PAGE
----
After a home seller accepts your bid and a mortgage lender approves your home loan application, you might jump for joy and prepare your mind for ownership.
But while everything may seem to fall into place, the process isn’t complete until you sign the mortgage documents and take possession of your keys. It’s no surprise that mortgage lenders review income and credit before approving a home loan. But this isn’t the only time they review your finances – they will also check your credit on closing day. Why the double check?
It can take up to 30 days or longer to close on a mortgage loan. From a lender’s viewpoint, anything can happen with your credit and income during this time, and before finalizing the deal, they have to confirm that your situation hasn’t changed. This makes perfect sense. Some people, however, are unfamiliar with these last-minute checkups and they make choices that jeopardize their mortgage closing.
Mortgage lenders have tighten their requirements in the wake of the mortgage meltdown, and seemingly innocent actions on your part may prompt a bank to cancel your closing. But you can ensure a stress-free process.
Here are four things that can kill your home mortgage closing.
1. Acquiring a New Auto Loan
Buying a new car before your mortgage closing may not seem like a big deal. You might reason that you have the income to support both a mortgage payment and auto loan – and maybe you do. But when applying for a mortgage loan, lenders place great emphasis on your debt to income ratio. This is the percentage of your gross income that goes toward debt payments. For a mortgage approval, your debt to income ratio cannot exceed 36% to 40%, depending on the type of loan and lender.
A new car purchase in the days or weeks before closing won’t automatically ruin your deal. However, if your lender crunches the numbers and determines that your debt to income ratio with the new auto loan is higher than their requirement, they may cancel the closing. Ideally, it’s best to avoid new purchases until after you’ve closed on your mortgage. If you find yourself suddenly without a vehicle and need to finance a car, talk with your lender first. They’ll look at the number and decide how much leeway you have .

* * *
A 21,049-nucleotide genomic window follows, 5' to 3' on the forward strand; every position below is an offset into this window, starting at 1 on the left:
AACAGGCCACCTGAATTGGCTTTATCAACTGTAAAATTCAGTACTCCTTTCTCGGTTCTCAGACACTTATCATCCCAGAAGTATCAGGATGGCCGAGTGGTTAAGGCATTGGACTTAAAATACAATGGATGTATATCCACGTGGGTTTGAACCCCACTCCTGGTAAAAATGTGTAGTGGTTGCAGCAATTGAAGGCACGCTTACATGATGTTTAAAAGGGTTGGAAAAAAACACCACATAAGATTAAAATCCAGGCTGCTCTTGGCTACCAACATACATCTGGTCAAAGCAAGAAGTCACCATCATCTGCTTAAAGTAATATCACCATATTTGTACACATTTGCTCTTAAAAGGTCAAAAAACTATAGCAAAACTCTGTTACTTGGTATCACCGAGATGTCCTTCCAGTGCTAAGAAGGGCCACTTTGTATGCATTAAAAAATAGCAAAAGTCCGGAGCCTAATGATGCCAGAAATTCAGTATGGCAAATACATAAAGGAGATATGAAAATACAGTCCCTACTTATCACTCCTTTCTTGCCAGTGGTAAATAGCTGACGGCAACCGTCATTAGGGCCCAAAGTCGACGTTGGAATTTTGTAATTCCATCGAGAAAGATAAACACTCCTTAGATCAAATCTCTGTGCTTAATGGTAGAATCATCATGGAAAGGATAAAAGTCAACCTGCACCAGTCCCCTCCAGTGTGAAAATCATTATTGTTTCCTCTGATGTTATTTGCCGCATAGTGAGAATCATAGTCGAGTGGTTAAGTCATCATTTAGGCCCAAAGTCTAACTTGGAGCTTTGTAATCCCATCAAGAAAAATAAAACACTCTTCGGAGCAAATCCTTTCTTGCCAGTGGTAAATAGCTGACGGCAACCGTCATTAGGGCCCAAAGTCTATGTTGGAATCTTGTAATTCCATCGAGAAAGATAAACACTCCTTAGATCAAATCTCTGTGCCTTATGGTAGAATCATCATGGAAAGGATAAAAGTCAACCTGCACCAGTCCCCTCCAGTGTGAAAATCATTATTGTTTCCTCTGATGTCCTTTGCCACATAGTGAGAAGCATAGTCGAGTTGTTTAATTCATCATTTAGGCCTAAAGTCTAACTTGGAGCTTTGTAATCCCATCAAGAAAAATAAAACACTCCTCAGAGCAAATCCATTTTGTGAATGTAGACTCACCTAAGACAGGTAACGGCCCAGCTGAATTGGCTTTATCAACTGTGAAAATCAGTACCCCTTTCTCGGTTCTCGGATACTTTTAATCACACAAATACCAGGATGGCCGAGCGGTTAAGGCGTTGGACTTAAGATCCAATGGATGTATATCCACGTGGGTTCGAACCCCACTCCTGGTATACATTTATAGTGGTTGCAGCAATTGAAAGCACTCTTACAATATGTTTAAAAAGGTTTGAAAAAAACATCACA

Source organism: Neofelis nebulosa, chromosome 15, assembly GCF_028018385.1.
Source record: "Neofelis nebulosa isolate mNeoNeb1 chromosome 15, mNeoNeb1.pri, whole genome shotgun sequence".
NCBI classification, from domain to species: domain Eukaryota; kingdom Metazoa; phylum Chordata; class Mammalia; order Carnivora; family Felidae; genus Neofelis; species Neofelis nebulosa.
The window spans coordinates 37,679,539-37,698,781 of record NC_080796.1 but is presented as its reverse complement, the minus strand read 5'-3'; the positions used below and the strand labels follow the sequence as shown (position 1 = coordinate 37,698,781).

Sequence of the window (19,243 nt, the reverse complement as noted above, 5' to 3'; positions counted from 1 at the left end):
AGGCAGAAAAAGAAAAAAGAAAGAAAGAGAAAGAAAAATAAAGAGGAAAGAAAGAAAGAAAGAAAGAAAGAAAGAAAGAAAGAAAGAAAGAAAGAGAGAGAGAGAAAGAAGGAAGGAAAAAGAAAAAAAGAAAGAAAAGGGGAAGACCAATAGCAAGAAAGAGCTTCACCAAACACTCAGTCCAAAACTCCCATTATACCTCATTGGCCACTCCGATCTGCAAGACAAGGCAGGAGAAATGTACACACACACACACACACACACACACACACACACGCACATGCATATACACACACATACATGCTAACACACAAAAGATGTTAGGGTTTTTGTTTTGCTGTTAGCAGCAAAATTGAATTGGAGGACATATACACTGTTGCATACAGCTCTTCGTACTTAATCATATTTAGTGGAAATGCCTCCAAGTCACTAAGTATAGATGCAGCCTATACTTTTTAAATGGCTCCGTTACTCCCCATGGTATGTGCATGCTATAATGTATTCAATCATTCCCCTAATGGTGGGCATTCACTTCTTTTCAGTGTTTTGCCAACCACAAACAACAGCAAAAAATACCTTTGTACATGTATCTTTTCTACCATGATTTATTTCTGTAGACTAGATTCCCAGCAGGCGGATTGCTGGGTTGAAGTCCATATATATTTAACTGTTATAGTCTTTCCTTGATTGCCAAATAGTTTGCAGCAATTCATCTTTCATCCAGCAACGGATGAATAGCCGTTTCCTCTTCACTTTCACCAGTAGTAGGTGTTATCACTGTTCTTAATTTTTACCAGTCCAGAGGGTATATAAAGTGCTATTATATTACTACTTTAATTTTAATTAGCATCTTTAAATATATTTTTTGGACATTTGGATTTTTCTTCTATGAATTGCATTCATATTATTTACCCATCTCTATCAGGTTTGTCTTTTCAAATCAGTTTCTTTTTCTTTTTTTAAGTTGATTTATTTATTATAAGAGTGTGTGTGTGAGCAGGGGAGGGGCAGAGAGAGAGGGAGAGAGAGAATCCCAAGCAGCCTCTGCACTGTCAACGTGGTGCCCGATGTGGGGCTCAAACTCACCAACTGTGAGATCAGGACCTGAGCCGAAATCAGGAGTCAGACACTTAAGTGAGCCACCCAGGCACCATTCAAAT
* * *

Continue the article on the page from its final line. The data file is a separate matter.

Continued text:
2. Charging Up Your Credit Cards
Some people pay down their credit card balances before applying for a mortgage loan. This is an excellent way to lower your debt to income ration and qualify for a better mortgage rate. But like acquiring a new car loan, charging up or maxing out your credit cards can have a negative impact on closing.
If an eleventh hour credit report check shows significantly higher balances, the lender will ask questions. Maybe you pulled out your credit cards to buy furniture and appliances for your new home. Regardless of the reason,these purchases increase your debt to income ratio. If you barely qualified for the home loan in the beginning, the smallest amount of new debt can kill your closing.
3. Quitting or Changing Your Job
Not only do lenders re-check your credit before closing, they’ll also re-check your employment status and income. The biggest mistake you can make before closing is quitting your job. Even if you take new employment, this change can postpone your closing. Lenders have to repeat the underwriting process and reevaluate your income, which can take several days or weeks. Any change in your employment or how you’re paid can affect closing. This includes going from a salaried position to an hourly or commission-based job, or going from full-time to part-time. To keep your closing on track, don’t make any employment moves until you sign the mortgage documents and receive your keys.
4. Negative Credit Report Updates
Stay on top of your credit during the mortgage process. Again, being approved for a mortgage doesn’t guarantee a closing. You may have excellent credit when the lender initially checks your report. But anything can happen between the initial check and closing. Don’t get comfortable after an approval and think that you’re untouchable. And don’t sneakily apply for a mortgage loan, with the hope of closing before negative information such as a judgment hits your credit report. These plans usually backfire, forcing a mortgage lender to pull out at the final hour.